Or in the wording of an article talking about the study, while everyone was aware of the demand side of the issue (less people in general interested in religion), only the orthodox communities were addressing the supply side of the issue (what is it that the people who are at least somewhat interested in religion are looking for?).

Orthodox theology, of course. No matter how much the culture at large and progressive clergy say it does not, doctrine matters. Faith without content eventually fades away, and when it does the people also fade away.

We Catholics see the same thing happening in our parishes. Those parishes that have wishy-washy theology, that don’t talk about the need for regular interior conversion, that don’t ever talk about the reality of sin and our need for sacramental Confession, that don’t show by reverent action a belief in the Real Presence of Jesus in the Eucharist, that don’t offer Bible Study programs, that don’t have prayer groups and popular devotions… basically that don’t have a defined faith in which the people can believe and trust and find hope, those parishes are all shrinking.

It’s the same with vocations to the priesthood and the consecrated religious life. Dioceses where there is no mention of the need to pray for vocations and encourage the orthodox formation of new priests have no or very few vocations. Religious orders that don’t faithfully follow their Rule and don’t have Jesus as the focus of their mission have no vocations.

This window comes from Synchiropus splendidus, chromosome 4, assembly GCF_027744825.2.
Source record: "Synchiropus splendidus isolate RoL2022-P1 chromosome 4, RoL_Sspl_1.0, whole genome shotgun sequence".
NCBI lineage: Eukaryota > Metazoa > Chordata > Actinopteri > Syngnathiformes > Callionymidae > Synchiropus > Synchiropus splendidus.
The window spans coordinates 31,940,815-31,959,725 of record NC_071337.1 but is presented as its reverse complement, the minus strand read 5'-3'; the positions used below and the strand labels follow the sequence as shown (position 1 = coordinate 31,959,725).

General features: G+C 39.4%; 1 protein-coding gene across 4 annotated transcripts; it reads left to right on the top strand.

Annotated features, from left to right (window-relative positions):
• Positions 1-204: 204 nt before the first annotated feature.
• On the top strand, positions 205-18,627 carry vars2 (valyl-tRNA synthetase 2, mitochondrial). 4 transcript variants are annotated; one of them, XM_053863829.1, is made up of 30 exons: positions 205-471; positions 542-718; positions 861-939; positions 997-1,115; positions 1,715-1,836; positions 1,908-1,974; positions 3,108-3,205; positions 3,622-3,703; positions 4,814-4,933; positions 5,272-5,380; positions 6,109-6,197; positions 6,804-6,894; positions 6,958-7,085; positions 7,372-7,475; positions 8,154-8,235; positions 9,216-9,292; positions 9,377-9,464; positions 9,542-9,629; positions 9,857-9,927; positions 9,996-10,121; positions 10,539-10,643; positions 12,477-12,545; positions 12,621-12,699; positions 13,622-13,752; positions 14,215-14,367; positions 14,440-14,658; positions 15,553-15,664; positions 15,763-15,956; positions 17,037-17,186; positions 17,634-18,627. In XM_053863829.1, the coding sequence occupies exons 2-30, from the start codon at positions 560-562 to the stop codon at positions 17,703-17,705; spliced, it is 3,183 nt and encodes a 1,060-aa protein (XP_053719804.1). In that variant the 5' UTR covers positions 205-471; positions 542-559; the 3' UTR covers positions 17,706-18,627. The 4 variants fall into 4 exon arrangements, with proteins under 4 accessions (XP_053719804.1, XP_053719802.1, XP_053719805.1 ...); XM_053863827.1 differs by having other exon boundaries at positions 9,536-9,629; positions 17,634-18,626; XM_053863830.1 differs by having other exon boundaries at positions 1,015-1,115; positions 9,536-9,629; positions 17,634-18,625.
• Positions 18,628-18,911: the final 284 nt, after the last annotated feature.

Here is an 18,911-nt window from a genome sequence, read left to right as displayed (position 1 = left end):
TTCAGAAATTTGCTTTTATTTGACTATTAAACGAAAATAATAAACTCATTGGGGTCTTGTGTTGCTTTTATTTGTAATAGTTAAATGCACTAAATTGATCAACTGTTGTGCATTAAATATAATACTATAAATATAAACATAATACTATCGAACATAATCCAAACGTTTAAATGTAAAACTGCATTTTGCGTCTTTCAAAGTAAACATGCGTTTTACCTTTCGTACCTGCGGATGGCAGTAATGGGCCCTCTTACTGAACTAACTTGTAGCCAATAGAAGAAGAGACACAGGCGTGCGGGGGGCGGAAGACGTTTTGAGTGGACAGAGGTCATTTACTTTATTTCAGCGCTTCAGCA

The content of theology matters. When that content is presented truthfully, faithfully, sincerely, people stand up and take notice. When that content is weak or dismissed as unimportant, people drift away. Why show up if I can just as easily worship at home by myself? Why pray if God doesn’t listen? Why belong if faith is individualistic rather than relational?

Why believe anything specific if all paths eventually lead to God?

The Good News is not that we can fix ourselves and attain earthly prosperity. The Good News is not that through the proper meditative technique we can feel peaceful. The Good News is not that we can seek God however we want, and any method is ok.

The Good News is that no matter how bad this world may appear, no matter how much suffering we may experience, no matter how isolated and alone we may feel, no matter what grave evil we may have done or still be doing, Jesus wants to lead us to unending joy in the next life if we will let him.

Not amorphous feel-good Jesus who gives us a kind look and tells us that whatever we feel like doing is ok by him. Jesus who suffered and died for our sake. Jesus who rose from the dead to show us that death does not have the final say. Jesus who can perform miracles. Jesus who is worthy of our trust, who is eternal, who is all good, who is perfect, who is worthy of worship.

But most importantly of all, Jesus who reaches out to us in our brokenness to heal us. Even when we are not lovable and do not deserve it. Because he loves us.

One thought on “Should it really surprise anyone that doctrine matters?

  1. How true. It’s amazing how many so-called Christians support the liberal agenda which is in contrast to our Lord’s teachings on religious freedom, the sanctity of life, eroding of the core family(husband, wife, children), government for the “common good”, not for more government power and intervention, etc., etc., etc.–not to mention the lack of acknowledgement of sin, its consequences, and the need for repentance, as well as the reluctance to acknowledge authority vs individual interpretation regarding what is right and wrong.
    Good post.

Comments are closed.